Liberian women gained international acclaim for their courage and persistence in bringing warring factions into a peace agreement in 2003, after a 14-year-long civil war that devastated the country, with over 250,000 killed, millions displaced, and a population left traumatized and in political and economic ruin. This study explores the challenges that women have faced in the years following the civil war with a focus on whether the international community has supported women’s advancements in Liberia. We find that while some efforts to support gender mainstreaming have been helpful, there remain serious political, economic, and social inequalities that threaten both women’s peacebuilding and women’s general security and social mobility. In this essay we present a feminist framework for sustainable peace to address the visible and invisible arenas in which both physical and structural forms of violence continue in Liberia, threatening the peace on multiple levels. Among the issues commonly addressed—political corruption, the persistence of a culture of violence against women, and outbreaks of violence in local conflicts—we argue that the international community must also address the inequities and conflicts arising around extractive industries to support the best outcomes for women and for peace in Liberia.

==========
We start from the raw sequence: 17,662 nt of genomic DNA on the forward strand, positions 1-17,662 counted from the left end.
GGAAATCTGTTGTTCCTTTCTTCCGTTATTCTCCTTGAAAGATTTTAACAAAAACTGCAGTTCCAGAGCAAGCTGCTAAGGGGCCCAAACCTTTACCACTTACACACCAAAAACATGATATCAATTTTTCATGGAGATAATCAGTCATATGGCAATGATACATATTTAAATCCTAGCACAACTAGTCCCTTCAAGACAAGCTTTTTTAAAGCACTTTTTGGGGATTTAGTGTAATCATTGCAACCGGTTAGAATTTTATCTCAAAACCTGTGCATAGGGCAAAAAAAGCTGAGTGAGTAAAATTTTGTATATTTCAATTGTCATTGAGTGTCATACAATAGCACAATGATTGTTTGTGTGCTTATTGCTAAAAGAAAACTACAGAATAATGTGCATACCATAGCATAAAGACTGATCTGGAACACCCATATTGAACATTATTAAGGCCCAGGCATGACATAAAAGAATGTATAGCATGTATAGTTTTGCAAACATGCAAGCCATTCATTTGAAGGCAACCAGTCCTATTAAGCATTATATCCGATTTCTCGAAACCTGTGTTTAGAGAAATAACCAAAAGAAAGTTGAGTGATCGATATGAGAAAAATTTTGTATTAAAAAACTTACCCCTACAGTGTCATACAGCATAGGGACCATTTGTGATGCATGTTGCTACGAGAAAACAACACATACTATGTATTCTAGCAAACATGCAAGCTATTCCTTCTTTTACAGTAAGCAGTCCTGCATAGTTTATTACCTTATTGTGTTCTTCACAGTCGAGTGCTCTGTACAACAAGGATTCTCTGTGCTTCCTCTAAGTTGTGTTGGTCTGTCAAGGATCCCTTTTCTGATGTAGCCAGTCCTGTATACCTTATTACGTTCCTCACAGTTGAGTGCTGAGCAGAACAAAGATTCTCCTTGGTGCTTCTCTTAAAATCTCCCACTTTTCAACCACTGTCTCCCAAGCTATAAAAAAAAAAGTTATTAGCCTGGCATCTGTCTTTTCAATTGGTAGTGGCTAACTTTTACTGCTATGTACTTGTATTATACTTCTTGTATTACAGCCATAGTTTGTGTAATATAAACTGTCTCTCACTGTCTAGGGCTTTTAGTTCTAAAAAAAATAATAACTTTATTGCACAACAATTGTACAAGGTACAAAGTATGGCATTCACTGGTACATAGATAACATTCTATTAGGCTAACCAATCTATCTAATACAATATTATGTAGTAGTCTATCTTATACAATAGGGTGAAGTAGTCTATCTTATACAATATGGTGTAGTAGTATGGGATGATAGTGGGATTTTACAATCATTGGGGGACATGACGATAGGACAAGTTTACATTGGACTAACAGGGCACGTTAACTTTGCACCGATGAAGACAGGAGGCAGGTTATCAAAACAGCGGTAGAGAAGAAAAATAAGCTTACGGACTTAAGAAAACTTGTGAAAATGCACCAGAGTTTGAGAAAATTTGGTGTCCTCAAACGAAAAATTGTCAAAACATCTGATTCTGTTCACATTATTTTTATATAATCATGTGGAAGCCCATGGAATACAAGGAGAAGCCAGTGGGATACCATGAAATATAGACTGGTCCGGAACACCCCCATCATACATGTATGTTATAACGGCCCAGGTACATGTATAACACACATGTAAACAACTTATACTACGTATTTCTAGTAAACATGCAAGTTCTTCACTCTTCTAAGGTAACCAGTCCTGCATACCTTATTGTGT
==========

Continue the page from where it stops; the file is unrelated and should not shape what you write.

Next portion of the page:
Gallo-Cruz, Selina and Remsberg, Renée
"Peacebuilding, Liberian Women, and the Invisible Hand of Conflict in the Postwar Era,"
The Journal of Social Encounters:
Available at: https://digitalcommons.csbsju.edu/social_encounters/vol5/iss2/8
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